What was the reason put forward by the establishment in Brussels for not accepting your plan of restructuring Greece’s debt?

No economic reason whatsoever. In fact, behind closed doors they agreed that it was the obvious thing to do. Alas, they rejected it because the German leaders had lied to Germany’s Parliament in two ways. First, they had told their members of parliament that the loans were for the Greek people, covering up the fact that they were a bailout of French and German bankers. Secondly, that they would get every penny back from the Greek state, even though they knew perfectly well that it was impossible to retrieve monies lent to an insolvent entity, especially if you forwarded the loans on conditions of stringent austerity that would shrink the already low incomes of the insolvent. Tragically, having issued these lies in Germany’s federal parliament, the German Chancellor did not want to return with a debt restructuring proposal that, in effect, was tantamount to an admission that she had lied to them. In short, they rejected my proposals in order to avoid admitting to having lied to their own people—a rejection that, interestingly, cost their taxpayers serious money (in the sense that my proposals would have allowed the Greek state to repay more of its loans in the long run).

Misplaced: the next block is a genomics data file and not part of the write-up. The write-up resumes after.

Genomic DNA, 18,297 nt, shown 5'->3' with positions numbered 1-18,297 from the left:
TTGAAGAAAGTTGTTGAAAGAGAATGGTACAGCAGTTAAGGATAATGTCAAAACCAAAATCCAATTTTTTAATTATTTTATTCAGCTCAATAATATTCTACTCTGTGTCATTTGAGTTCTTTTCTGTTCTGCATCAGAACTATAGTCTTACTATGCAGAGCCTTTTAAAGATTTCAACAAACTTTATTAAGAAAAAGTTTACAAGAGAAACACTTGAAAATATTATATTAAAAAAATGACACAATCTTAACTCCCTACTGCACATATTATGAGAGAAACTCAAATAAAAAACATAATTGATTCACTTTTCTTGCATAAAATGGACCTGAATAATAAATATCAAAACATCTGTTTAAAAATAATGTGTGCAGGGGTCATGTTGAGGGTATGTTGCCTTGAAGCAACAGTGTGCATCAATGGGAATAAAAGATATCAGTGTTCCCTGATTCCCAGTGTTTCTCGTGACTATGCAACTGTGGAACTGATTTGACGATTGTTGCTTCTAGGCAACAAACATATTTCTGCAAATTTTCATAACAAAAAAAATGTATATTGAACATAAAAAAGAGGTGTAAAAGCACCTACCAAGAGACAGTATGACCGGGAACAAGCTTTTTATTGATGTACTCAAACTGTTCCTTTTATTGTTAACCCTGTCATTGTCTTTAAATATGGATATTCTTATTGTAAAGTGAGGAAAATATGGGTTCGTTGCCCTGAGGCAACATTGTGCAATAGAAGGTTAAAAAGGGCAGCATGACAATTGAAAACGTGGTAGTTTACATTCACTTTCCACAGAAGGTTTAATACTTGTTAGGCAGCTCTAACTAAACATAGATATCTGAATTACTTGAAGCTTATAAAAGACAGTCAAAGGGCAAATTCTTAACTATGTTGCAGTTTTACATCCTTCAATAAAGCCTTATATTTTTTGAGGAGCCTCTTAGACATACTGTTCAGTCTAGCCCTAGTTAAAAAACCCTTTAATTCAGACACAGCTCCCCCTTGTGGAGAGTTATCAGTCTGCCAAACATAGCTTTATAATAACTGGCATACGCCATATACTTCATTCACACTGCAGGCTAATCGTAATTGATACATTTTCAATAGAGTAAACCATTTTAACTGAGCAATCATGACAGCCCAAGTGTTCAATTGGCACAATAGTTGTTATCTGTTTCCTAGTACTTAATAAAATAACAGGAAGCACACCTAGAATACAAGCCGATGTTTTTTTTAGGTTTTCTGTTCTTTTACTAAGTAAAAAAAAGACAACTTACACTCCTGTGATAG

The Greek debt crisis and the ultimatum given by the troika (the European Commission, the European Central Bank (ECB) and the IMF) in 2015 was a classic case exposing the face of institutions such as the IMF and the ECB. As the Finance Minister of Greece at that time, could you speak about the unfolding of the crisis?

My precise expression was that it was as if the eurozone crisis, which erupted in Greece before spreading like a bushfire across Europe, was designed. No one intended it, of course. But, the crisis was inevitable given the design of the euro, Europe’s common currency. Think about it: They created a central bank, the ECB, without a state to have its back during a crisis while, at the same time, 19 states shared did not have a central bank to have their back [since the ECB was banned from monetising the states on whose behalf it issued the euro].